Monday, 30 April 2012

Humpbacks in April (Pt2)

Firstly it is very important to point out that both humpback whales (Megaptera novaeangliae) and basking sharks (Cetorhinus maximus) are protected under European and UK law, so it is illegal to disturb or harass them.

Second, the trip documented here was a research trip where all necessary licences had been obtained beforehand, so as to carry out the procedures described.

Before you get all excited that there has been another wonderful encounter with humpback whales off the West Cork coast, let me stop you there, as this post is the follow-on that I promised, in part, to Padraig Whooley of the Irish Whale and Dolphin Group. I did 'pretty' in (Pt1) and now the 'important' stuff is here in (Pt2) I make no apologies for presenting it in a way that is easily comprehendable for those where science may not come naturally.

The Holly Jo that sails from Castlehaven in West Cork.

Top notch skipper, Colin Barnes of Cork Whale Watch
scanning the sea for indications of whale activity.
Seabird activity points to the shoals of herring and
mackerel that show up on sonar. Food for the whales
and birds alike.
Humpback whale located, Conor prepares
a biopsy dart
...loaded into the crossbow...
...ready to shoot - crossbow & cameras!

Dart hits the target.
Followed by a successful retrieval...
...and successful collection of biopsy sample.

Basking shark also observed.

An unsuccessful attempt made to tag the fish.
Meanwhile, not one to miss an opportunity,
Colin cooly casts a rod over the side
...and easily pulls up a line of mackerel and herring
from the fish-rich sea.

Eugene drops a different line down to listen in on whale conversations.
Sadly, nothing distinct apart from lapping water
on the bottom of the boat
Then another basking shark is observed.

To increase chances of success with tagging,
the pole has a make-shift extension added.

326 had tried to be used on the earlier attempt.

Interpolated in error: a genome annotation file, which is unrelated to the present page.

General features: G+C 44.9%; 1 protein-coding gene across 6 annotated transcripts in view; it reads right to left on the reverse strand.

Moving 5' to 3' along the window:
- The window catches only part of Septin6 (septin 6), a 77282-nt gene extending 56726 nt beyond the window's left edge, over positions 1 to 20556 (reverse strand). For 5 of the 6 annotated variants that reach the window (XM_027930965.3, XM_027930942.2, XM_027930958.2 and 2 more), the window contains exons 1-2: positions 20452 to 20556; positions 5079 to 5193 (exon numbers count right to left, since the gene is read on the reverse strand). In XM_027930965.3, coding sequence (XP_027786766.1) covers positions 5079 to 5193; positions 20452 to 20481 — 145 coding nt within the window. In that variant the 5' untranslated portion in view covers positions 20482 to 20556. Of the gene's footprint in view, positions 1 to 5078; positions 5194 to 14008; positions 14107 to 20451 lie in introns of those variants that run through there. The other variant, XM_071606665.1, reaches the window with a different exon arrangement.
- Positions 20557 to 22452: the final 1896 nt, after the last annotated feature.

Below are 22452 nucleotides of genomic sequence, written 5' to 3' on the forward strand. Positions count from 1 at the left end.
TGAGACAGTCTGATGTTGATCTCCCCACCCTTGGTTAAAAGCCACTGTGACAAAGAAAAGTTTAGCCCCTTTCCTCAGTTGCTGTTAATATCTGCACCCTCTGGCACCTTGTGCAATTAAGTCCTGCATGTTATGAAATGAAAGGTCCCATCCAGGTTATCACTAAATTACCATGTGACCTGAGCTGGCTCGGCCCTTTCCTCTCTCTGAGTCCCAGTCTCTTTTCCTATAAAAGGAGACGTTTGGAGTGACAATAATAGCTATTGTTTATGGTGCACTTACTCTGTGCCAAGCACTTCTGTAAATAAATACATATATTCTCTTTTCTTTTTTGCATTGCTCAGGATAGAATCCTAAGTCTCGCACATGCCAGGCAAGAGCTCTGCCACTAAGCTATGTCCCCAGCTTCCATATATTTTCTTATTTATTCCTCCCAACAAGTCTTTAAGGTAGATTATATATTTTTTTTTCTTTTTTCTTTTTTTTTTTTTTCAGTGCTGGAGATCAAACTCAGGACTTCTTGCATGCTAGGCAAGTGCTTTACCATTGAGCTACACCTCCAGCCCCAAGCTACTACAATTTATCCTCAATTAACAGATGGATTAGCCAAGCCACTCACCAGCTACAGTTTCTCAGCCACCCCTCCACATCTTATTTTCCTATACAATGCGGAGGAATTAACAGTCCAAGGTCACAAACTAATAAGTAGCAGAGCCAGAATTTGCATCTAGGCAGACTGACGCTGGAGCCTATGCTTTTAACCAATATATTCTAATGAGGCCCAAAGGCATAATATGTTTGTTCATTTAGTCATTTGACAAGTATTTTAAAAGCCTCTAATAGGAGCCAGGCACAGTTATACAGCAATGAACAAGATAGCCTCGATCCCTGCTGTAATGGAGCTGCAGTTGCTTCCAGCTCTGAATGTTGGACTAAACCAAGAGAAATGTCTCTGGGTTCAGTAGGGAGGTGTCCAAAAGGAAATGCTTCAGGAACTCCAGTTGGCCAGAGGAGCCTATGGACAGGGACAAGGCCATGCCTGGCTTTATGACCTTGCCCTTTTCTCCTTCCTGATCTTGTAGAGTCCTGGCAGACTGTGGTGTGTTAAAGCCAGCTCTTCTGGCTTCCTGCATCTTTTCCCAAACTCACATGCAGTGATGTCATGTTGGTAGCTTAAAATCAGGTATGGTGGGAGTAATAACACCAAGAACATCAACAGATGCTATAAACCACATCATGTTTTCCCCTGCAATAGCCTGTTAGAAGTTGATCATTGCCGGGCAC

It would be a good end to the day to manage to tag
this basking shark.

Basking shark 326 successfully tagged, fin distinguishing points clearly visible.

The tagging will provide scientists with opportunities to gain information regards the otherwise little known migratory habits of the basking sharks.

The Shark Trust has published a code of conduct to be followed in any basking shark encounter. Key points to note are:
  • Keep your distance: keep at least four metres between you and the shark so as not to startle it. If you are swimming with other people, stay in a group, but don't invite others over to take a look.
  • If you're in a boat, turn off your engine (boat propellers are a major cause of serious injury to basking sharks feeding near the surface)
  • If you have a camera handy, take lots of photos of the dorsal fin and any distinguishable features on the shark, as this may help the researchers identify the individual
  • Move away gently and quietly and report your sighting to the Shark Trust
Similarly, sightings of cetaceans anywhere around UK waters should be reported to the appropriate local groups and in Ireland to the Irish Whale and Dolphin Group

The biopsy samples taken were part of an important research tool where they will provide a range of genetics and pollutant information, and where it is not possible to obtain this data any other way from healthy specimens.

Conor Ryan is currently continuing a period of humpback whale study in Cape Verde and you may like to keep up with the happenings in his blog

The Irish Whale and Dolphin Group will be running whale watching weekends on Cape Clear during the summer details are available on their website.

Colin Barnes runs whale and dolphin trips out into West Cork waters. Details on his website.

Again, my thanks to all involved.

Sunday, 29 April 2012